Ministers launched a consultation last month on plans to deliver the largest programme to tackle storm sewage discharges in history – and stamp out the issue.
It has been welcomed by the Environmental Audit Committee with Government chiefs branding water a "top priority" which they are aiming to keep protected.
The Storm Overflows Discharge Reduction Plan Consultation aims to "revolutionise" how water companies will tackle the number of discharges of untreated sewage.
Water companies will face strict limits on when they can use storm overflows and must completely eliminate the harm any sewage discharge causes to the environment under the plans.
Environment Minister Rebecca Pow said: "Water quality is a top priority for me. We are the first government to set out our expectation that water companies must take steps to significantly reduce storm overflows and we are consulting on the single biggest programme in history to tackle storm sewage discharges.
"We are setting ambitious targets, delivering on our Environment Act and cracking down on those water companies that are not playing their part in delivering the clean water that the people of this country want to see."
This builds on a swathe of action to tackle water quality, including measures voted through as part of the Government’s Environment Act which include a duty on the Government to produce a statutory plan to reduce discharges from storm overflows; duties on water companies; and a power of direction for the Government to direct water companies in relation to Drainage and Sewerage Management Plans.
The Government is also consulting on targets to improve water quality, reduce nutrient pollution and reduce pollution by metals from abandoned mines. These targets will help deliver cleaner water, pushing all water companies to go further and faster to fix overflows, and helping to generate the most significant investment ever undertaken by water companies to revolutionise the sewer system.
Since 2015 the Environment Agency has brought 48 prosecutions against water companies, securing fines of over £137 million.
Last year, the Environment Agency and Ofwat launched a major investigation based on evidence that some water companies in England may not be complying with their permits, resulting in excess sewage spills into the environment, even in dry periods.
Some of the biggest fines were imposed last year – including a record £90 million fine for Southern Water in July for thousands of illegal discharges – making clear that polluters will be made to pay for damage to the environment.
‘Crucial action’ to tackle sewage discharge
For me, water quality is a huge priority, writes Environment Minister Rebecca Pow.
The West Midlands and Staffordshire, like many parts of England, has long suffered from an excessive and unacceptable use of storm overflows. Our Victorian sewerage infrastructure has struggled to cope with a growing population and more frequent heavy rainfall resulting from climate change. This too often has led to raw sewage being released into our waters – and I am determined that this must stop.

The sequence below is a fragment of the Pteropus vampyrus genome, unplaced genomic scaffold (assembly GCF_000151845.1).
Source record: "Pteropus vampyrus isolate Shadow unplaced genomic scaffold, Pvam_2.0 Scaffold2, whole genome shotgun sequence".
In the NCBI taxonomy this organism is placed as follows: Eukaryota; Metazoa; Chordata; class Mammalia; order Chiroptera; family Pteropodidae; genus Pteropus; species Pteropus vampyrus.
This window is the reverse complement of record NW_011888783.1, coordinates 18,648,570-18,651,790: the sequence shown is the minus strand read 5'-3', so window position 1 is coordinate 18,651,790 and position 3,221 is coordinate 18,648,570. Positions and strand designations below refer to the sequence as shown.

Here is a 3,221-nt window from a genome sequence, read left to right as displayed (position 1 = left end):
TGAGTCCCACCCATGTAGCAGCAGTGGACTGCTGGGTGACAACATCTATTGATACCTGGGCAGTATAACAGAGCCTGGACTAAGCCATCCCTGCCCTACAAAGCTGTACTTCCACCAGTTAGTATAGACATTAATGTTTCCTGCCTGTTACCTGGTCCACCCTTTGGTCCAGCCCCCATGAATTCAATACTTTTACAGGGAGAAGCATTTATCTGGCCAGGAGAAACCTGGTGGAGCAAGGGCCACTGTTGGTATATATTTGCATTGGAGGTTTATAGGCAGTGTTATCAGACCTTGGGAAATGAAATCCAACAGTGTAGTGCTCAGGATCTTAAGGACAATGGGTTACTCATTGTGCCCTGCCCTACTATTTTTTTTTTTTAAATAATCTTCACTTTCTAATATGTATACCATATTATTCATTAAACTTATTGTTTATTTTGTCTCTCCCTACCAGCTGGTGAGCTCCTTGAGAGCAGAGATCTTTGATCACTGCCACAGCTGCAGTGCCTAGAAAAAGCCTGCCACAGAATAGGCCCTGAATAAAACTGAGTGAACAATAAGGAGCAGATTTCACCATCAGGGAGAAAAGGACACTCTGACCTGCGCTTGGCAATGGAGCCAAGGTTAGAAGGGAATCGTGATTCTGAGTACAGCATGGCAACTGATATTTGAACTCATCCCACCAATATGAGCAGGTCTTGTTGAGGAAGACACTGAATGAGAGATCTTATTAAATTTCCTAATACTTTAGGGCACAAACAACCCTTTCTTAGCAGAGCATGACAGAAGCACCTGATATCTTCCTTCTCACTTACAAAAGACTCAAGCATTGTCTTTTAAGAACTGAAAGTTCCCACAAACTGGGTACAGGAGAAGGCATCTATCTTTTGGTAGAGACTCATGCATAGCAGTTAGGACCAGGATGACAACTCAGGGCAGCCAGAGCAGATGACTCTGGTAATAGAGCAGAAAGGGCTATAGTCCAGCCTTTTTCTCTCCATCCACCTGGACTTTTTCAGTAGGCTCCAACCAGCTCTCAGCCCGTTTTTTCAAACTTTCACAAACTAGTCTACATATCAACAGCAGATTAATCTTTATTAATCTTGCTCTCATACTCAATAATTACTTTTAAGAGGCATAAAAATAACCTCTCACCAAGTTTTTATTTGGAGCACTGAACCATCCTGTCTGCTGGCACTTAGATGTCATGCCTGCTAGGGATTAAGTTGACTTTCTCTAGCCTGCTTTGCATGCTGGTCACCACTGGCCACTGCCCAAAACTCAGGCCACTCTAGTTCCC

We have already set out our expectation that water companies must take steps to significantly reduce storm overflows through a new policy statement, which specifies that Ofwat, the water regulator, must make sure that the water industry is delivering for the environment and for consumers across the country. We are the first government to take such a step, and we are also the government that passed the world-leading Environment Act – an absolute game changer for water quality.
Through the Act, we have put in place a package of measures to reduce the harms from storm overflows in this region and across England. There will be new duties on water companies like Severn Trent Water and South Staff Water, to reduce harm from storm overflows as well as duties on both water companies and the government to increase monitoring, reporting and transparency regarding the use of storm overflows. These measures were informed by the work of the Storm Overflows Taskforce which I set up. Monitoring of the network is increasing exponentially so that the Environment Agency will be monitoring 100 per cent of storm overflows by next year.
We are consulting on a number of ambitious targets under the Environment Act, including targets to clean up our water by reducing nitrogen, phosphorus and sediment, and pollution emanating from locations such as the Rivers Tame and Cole.
We have gone further still, and launched a consultation on the single biggest programme of work in history to address these storm overflows. This is excellent news for our bathing waters and the work complements other action that we are taking.
I have said time and again that the amount of sewage discharge by water companies into our rivers is unacceptable. They need to raise their game.
When it comes to water quality, the honest answer is there isn’t a simple fix, but this government is doing all we can to take crucial action across the board to push this vital agenda forward.